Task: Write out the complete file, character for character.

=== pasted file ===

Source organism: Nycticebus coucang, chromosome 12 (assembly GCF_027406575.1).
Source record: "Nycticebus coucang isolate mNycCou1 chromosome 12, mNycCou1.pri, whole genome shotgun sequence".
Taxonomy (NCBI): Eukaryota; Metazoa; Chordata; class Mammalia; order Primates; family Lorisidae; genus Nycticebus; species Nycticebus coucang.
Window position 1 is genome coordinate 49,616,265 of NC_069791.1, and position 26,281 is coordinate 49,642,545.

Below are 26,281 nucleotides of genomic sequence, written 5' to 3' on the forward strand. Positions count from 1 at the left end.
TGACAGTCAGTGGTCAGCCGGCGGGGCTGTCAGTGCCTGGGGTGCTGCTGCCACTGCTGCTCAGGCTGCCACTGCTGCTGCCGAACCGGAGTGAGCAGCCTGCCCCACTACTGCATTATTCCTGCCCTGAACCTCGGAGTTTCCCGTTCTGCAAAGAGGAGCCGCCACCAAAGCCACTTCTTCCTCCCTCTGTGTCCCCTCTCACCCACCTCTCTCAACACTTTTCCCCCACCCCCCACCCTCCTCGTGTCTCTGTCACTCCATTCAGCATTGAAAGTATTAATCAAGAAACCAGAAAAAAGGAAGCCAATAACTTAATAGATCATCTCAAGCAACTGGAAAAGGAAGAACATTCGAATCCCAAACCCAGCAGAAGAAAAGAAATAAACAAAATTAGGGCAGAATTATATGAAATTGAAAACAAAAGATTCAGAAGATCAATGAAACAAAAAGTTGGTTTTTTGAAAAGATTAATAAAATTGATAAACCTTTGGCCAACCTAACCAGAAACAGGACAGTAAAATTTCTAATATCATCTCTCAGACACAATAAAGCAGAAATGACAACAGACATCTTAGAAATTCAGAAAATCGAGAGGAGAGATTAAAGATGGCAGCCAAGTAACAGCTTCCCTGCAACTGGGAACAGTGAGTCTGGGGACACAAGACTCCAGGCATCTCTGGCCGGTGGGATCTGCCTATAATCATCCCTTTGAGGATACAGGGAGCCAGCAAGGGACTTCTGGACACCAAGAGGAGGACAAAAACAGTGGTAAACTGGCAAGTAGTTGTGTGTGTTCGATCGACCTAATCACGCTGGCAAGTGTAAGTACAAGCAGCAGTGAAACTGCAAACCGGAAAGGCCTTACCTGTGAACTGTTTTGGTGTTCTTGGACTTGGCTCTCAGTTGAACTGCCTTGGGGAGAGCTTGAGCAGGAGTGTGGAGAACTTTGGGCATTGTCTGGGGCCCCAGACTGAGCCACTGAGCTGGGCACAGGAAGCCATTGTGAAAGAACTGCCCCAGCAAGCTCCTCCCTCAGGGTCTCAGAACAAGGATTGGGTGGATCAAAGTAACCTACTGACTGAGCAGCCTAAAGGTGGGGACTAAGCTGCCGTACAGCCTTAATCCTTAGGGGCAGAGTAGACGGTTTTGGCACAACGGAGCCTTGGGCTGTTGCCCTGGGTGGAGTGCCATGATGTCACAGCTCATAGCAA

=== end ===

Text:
Source organism: Nycticebus coucang, chromosome 12 (assembly GCF_027406575.1).
Source record: "Nycticebus coucang isolate mNycCou1 chromosome 12, mNycCou1.pri, whole genome shotgun sequence".
Taxonomy (NCBI): Eukaryota; Metazoa; Chordata; class Mammalia; order Primates; family Lorisidae; genus Nycticebus; species Nycticebus coucang.
Window position 1 is genome coordinate 49,616,265 of NC_069791.1, and position 26,281 is coordinate 49,642,545.

Below are 26,281 nucleotides of genomic sequence, written 5' to 3' on the forward strand. Positions count from 1 at the left end.
TGACAGTCAGTGGTCAGCCGGCGGGGCTGTCAGTGCCTGGGGTGCTGCTGCCACTGCTGCTCAGGCTGCCACTGCTGCTGCCGAACCGGAGTGAGCAGCCTGCCCCACTACTGCATTATTCCTGCCCTGAACCTCGGAGTTTCCCGTTCTGCAAAGAGGAGCCGCCACCAAAGCCACTTCTTCCTCCCTCTGTGTCCCCTCTCACCCACCTCTCTCAACACTTTTCCCCCACCCCCCACCCTCCTCGTGTCTCTGTCACTCCATTCAGCATTGAAAGTATTAATCAAGAAACCAGAAAAAAGGAAGCCAATAACTTAATAGATCATCTCAAGCAACTGGAAAAGGAAGAACATTCGAATCCCAAACCCAGCAGAAGAAAAGAAATAAACAAAATTAGGGCAGAATTATATGAAATTGAAAACAAAAGATTCAGAAGATCAATGAAACAAAAAGTTGGTTTTTTGAAAAGATTAATAAAATTGATAAACCTTTGGCCAACCTAACCAGAAACAGGACAGTAAAATTTCTAATATCATCTCTCAGACACAATAAAGCAGAAATGACAACAGACATCTTAGAAATTCAGAAAATCGAGAGGAGAGATTAAAGATGGCAGCCAAGTAACAGCTTCCCTGCAACTGGGAACAGTGAGTCTGGGGACACAAGACTCCAGGCATCTCTGGCCGGTGGGATCTGCCTATAATCATCCCTTTGAGGATACAGGGAGCCAGCAAGGGACTTCTGGACACCAAGAGGAGGACAAAAACAGTGGTAAACTGGCAAGTAGTTGTGTGTGTTCGATCGACCTAATCACGCTGGCAAGTGTAAGTACAAGCAGCAGTGAAACTGCAAACCGGAAAGGCCTTACCTGTGAACTGTTTTGGTGTTCTTGGACTTGGCTCTCAGTTGAACTGCCTTGGGGAGAGCTTGAGCAGGAGTGTGGAGAACTTTGGGCATTGTCTGGGGCCCCAGACTGAGCCACTGAGCTGGGCACAGGAAGCCATTGTGAAAGAACTGCCCCAGCAAGCTCCTCCCTCAGGGTCTCAGAACAAGGATTGGGTGGATCAAAGTAACCTACTGACTGAGCAGCCTAAAGGTGGGGACTAAGCTGCCGTACAGCCTTAATCCTTAGGGGCAGAGTAGACGGTTTTGGCACAACGGAGCCTTGGGCTGTTGCCCTGGGTGGAGTGCCATGATGTCACAGCTCATAGCAA